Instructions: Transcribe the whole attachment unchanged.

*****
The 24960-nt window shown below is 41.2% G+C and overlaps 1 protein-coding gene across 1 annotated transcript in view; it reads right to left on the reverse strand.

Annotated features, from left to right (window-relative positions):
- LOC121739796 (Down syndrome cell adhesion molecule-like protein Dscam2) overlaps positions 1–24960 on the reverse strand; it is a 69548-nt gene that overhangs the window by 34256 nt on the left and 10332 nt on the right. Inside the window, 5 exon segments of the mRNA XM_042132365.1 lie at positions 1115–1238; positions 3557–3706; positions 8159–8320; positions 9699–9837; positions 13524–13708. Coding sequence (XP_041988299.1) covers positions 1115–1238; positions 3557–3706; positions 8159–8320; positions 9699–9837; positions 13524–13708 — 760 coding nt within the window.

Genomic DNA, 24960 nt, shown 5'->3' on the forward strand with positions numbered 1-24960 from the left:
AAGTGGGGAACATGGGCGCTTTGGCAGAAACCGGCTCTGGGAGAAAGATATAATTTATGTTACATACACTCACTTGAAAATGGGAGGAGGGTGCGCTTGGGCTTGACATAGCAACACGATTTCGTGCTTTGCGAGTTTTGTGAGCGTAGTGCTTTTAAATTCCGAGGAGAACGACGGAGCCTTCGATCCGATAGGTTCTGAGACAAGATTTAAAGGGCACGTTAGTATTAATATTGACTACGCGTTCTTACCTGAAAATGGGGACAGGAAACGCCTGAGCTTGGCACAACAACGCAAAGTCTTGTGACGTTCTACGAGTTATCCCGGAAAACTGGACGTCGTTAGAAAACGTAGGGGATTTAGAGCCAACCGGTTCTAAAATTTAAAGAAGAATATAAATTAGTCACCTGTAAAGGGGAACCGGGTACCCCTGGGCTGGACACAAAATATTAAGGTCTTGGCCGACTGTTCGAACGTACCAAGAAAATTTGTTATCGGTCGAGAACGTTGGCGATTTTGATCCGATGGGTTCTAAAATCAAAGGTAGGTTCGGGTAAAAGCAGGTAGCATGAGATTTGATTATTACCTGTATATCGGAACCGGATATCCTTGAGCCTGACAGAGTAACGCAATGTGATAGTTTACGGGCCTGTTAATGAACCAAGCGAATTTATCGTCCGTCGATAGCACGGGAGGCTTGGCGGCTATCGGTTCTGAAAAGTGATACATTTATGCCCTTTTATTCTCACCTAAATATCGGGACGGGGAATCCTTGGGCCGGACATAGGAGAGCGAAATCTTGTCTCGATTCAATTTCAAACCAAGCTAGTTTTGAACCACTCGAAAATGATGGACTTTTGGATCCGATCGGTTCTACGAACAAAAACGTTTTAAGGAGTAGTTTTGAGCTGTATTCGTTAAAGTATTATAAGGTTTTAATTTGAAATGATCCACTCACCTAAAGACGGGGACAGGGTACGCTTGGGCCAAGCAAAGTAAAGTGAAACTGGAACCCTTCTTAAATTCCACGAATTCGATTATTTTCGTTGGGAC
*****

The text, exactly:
The 24960-nt window shown below is 41.2% G+C and overlaps 1 protein-coding gene across 1 annotated transcript in view; it reads right to left on the reverse strand.

Annotated features, from left to right (window-relative positions):
- LOC121739796 (Down syndrome cell adhesion molecule-like protein Dscam2) overlaps positions 1–24960 on the reverse strand; it is a 69548-nt gene that overhangs the window by 34256 nt on the left and 10332 nt on the right. Inside the window, 5 exon segments of the mRNA XM_042132365.1 lie at positions 1115–1238; positions 3557–3706; positions 8159–8320; positions 9699–9837; positions 13524–13708. Coding sequence (XP_041988299.1) covers positions 1115–1238; positions 3557–3706; positions 8159–8320; positions 9699–9837; positions 13524–13708 — 760 coding nt within the window.

Genomic DNA, 24960 nt, shown 5'->3' on the forward strand with positions numbered 1-24960 from the left:
AAGTGGGGAACATGGGCGCTTTGGCAGAAACCGGCTCTGGGAGAAAGATATAATTTATGTTACATACACTCACTTGAAAATGGGAGGAGGGTGCGCTTGGGCTTGACATAGCAACACGATTTCGTGCTTTGCGAGTTTTGTGAGCGTAGTGCTTTTAAATTCCGAGGAGAACGACGGAGCCTTCGATCCGATAGGTTCTGAGACAAGATTTAAAGGGCACGTTAGTATTAATATTGACTACGCGTTCTTACCTGAAAATGGGGACAGGAAACGCCTGAGCTTGGCACAACAACGCAAAGTCTTGTGACGTTCTACGAGTTATCCCGGAAAACTGGACGTCGTTAGAAAACGTAGGGGATTTAGAGCCAACCGGTTCTAAAATTTAAAGAAGAATATAAATTAGTCACCTGTAAAGGGGAACCGGGTACCCCTGGGCTGGACACAAAATATTAAGGTCTTGGCCGACTGTTCGAACGTACCAAGAAAATTTGTTATCGGTCGAGAACGTTGGCGATTTTGATCCGATGGGTTCTAAAATCAAAGGTAGGTTCGGGTAAAAGCAGGTAGCATGAGATTTGATTATTACCTGTATATCGGAACCGGATATCCTTGAGCCTGACAGAGTAACGCAATGTGATAGTTTACGGGCCTGTTAATGAACCAAGCGAATTTATCGTCCGTCGATAGCACGGGAGGCTTGGCGGCTATCGGTTCTGAAAAGTGATACATTTATGCCCTTTTATTCTCACCTAAATATCGGGACGGGGAATCCTTGGGCCGGACATAGGAGAGCGAAATCTTGTCTCGATTCAATTTCAAACCAAGCTAGTTTTGAACCACTCGAAAATGATGGACTTTTGGATCCGATCGGTTCTACGAACAAAAACGTTTTAAGGAGTAGTTTTGAGCTGTATTCGTTAAAGTATTATAAGGTTTTAATTTGAAATGATCCACTCACCTAAAGACGGGGACAGGGTACGCTTGGGCCAAGCAAAGTAAAGTGAAACTGGAACCCTTCTTAAATTCCACGAATTCGATTATTTTCGTTGGGAC